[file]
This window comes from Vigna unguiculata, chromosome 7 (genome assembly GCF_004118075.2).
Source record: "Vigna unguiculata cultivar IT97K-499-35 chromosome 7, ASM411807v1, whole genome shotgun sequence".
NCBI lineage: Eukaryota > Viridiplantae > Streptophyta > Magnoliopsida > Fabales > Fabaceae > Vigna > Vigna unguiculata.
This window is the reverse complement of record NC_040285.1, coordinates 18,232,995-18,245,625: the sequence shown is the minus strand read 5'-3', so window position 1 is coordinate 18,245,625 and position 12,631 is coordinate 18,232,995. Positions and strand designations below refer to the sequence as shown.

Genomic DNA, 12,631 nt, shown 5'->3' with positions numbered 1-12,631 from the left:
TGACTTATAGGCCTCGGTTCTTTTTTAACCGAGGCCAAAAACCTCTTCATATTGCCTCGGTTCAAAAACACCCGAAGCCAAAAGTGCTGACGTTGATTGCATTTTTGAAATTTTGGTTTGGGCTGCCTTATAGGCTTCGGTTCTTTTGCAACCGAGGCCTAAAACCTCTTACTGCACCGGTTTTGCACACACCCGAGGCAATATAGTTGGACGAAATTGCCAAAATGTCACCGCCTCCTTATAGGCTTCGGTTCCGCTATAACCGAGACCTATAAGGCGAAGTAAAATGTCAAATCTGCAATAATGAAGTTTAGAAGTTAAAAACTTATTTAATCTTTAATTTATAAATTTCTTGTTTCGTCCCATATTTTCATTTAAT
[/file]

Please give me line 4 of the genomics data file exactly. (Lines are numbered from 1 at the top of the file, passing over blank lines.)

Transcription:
This window is the reverse complement of record NC_040285.1, coordinates 18,232,995-18,245,625: the sequence shown is the minus strand read 5'-3', so window position 1 is coordinate 18,245,625 and position 12,631 is coordinate 18,232,995. Positions and strand designations below refer to the sequence as shown.